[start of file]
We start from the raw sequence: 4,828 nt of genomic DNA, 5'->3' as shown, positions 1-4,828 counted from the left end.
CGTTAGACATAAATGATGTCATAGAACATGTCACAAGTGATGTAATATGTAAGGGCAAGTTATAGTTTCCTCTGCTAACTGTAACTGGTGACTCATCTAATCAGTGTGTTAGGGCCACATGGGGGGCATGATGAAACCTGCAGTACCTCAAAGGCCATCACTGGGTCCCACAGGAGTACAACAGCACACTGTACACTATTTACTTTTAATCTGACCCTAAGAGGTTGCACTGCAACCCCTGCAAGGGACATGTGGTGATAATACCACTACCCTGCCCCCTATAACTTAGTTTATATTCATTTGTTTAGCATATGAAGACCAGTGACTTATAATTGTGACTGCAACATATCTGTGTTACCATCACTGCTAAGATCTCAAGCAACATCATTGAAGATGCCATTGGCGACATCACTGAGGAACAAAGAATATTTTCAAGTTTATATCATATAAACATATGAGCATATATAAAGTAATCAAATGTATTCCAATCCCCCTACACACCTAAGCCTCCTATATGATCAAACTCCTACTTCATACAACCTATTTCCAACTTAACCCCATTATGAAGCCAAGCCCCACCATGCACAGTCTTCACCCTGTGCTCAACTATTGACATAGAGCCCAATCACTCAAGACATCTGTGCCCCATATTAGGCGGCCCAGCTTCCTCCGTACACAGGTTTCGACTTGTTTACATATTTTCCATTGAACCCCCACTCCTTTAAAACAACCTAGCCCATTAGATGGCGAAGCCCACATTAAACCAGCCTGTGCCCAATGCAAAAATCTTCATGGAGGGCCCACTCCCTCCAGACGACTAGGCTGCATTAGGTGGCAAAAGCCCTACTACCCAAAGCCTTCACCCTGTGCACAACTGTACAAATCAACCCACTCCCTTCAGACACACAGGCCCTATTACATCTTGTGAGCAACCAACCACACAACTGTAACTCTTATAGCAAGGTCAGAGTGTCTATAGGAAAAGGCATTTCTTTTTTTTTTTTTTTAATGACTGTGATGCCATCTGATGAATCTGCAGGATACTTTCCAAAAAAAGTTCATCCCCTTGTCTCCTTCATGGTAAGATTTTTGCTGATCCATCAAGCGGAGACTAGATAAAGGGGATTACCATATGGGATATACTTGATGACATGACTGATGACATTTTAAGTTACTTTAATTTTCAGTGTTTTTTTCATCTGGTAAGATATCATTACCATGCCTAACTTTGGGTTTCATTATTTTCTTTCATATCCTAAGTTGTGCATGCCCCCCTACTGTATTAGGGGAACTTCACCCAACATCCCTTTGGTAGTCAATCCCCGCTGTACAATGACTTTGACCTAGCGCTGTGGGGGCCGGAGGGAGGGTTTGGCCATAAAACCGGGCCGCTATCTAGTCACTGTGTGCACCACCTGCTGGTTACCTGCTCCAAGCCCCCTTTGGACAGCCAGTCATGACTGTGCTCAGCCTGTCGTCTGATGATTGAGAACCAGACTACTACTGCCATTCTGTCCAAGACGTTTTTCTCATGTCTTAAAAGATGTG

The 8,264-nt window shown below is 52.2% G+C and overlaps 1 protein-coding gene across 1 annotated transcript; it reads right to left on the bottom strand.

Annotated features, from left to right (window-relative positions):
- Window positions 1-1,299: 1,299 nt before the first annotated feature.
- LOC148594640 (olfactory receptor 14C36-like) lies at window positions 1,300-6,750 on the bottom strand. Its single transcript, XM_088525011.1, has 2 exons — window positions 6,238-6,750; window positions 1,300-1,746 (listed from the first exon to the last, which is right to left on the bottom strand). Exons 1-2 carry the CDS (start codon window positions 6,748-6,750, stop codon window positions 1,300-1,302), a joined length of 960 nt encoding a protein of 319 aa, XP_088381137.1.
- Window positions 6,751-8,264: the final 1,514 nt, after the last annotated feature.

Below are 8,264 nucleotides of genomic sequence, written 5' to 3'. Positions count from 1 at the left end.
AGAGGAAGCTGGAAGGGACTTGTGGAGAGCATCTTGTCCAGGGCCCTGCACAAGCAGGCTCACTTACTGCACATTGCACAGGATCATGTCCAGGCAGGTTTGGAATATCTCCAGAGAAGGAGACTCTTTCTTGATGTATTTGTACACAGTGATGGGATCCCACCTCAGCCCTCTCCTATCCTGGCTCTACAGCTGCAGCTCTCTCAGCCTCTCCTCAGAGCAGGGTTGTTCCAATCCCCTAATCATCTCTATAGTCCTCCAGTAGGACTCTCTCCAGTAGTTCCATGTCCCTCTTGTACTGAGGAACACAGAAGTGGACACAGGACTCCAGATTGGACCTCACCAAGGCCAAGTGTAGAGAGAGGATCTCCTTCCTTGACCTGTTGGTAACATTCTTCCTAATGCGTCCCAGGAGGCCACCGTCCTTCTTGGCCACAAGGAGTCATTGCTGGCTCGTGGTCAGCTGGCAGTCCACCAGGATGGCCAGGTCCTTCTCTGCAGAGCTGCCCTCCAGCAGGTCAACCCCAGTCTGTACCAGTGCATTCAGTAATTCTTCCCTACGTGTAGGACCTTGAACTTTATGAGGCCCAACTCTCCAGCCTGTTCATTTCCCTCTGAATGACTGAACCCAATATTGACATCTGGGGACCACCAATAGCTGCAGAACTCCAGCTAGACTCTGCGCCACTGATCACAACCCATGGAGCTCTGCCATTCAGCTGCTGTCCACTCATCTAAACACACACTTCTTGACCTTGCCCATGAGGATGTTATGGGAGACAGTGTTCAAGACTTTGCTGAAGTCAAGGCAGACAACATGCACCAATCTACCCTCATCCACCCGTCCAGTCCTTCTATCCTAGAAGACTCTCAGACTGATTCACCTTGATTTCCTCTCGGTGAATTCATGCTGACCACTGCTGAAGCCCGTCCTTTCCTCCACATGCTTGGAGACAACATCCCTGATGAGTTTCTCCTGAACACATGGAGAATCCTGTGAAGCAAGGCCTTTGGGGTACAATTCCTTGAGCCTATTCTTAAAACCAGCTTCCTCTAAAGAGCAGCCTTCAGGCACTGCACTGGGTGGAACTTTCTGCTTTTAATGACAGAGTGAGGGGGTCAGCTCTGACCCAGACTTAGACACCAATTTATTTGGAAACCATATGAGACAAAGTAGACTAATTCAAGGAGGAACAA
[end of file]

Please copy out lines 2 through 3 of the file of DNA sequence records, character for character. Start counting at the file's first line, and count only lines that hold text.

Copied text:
CGTTAGACATAAATGATGTCATAGAACATGTCACAAGTGATGTAATATGTAAGGGCAAGTTATAGTTTCCTCTGCTAACTGTAACTGGTGACTCATCTAATCAGTGTGTTAGGGCCACATGGGGGGCATGATGAAACCTGCAGTACCTCAAAGGCCATCACTGGGTCCCACAGGAGTACAACAGCACACTGTACACTATTTACTTTTAATCTGACCCTAAGAGGTTGCACTGCAACCCCTGCAAGGGACATGTGGTGATAATACCACTACCCTGCCCCCTATAACTTAGTTTATATTCATTTGTTTAGCATATGAAGACCAGTGACTTATAATTGTGACTGCAACATATCTGTGTTACCATCACTGCTAAGATCTCAAGCAACATCATTGAAGATGCCATTGGCGACATCACTGAGGAACAAAGAATATTTTCAAGTTTATATCATATAAACATATGAGCATATATAAAGTAATCAAATGTATTCCAATCCCCCTACACACCTAAGCCTCCTATATGATCAAACTCCTACTTCATACAACCTATTTCCAACTTAACCCCATTATGAAGCCAAGCCCCACCATGCACAGTCTTCACCCTGTGCTCAACTATTGACATAGAGCCCAATCACTCAAGACATCTGTGCCCCATATTAGGCGGCCCAGCTTCCTCCGTACACAGGTTTCGACTTGTTTACATATTTTCCATTGAACCCCCACTCCTTTAAAACAACCTAGCCCATTAGATGGCGAAGCCCACATTAAACCAGCCTGTGCCCAATGCAAAAATCTTCATGGAGGGCCCACTCCCTCCAGACGACTAGGCTGCATTAGGTGGCAAAAGCCCTACTACCCAAAGCCTTCACCCTGTGCACAACTGTACAAATCAACCCACTCCCTTCAGACACACAGGCCCTATTACATCTTGTGAGCAACCAACCACACAACTGTAACTCTTATAGCAAGGTCAGAGTGTCTATAGGAAAAGGCATTTCTTTTTTTTTTTTTTTAATGACTGTGATGCCATCTGATGAATCTGCAGGATACTTTCCAAAAAAAGTTCATCCCCTTGTCTCCTTCATGGTAAGATTTTTGCTGATCCATCAAGCGGAGACTAGATAAAGGGGATTACCATATGGGATATACTTGATGACATGACTGATGACATTTTAAGTTACTTTAATTTTCAGTGTTTTTTTCATCTGGTAAGATATCATTACCATGCCTAACTTTGGGTTTCATTATTTTCTTTCATATCCTAAGTTGTGCATGCCCCCCTACTGTATTAGGGGAACTTCACCCAACATCCCTTTGGTAGTCAATCCCCGCTGTACAATGACTTTGACCTAGCGCTGTGGGGGCCGGAGGGAGGGTTTGGCCATAAAACCGGGCCGCTATCTAGTCACTGTGTGCACCACCTGCTGGTTACCTGCTCCAAGCCCCCTTTGGACAGCCAGTCATGACTGTGCTCAGCCTGTCGTCTGATGATTGAGAACCAGACTACTACTGCCATTCTGTCCAAGACGTTTTTCTCATGTCTTAAAAGATGTG

The 8,264-nt window shown below is 52.2% G+C and overlaps 1 protein-coding gene across 1 annotated transcript; it reads right to left on the bottom strand.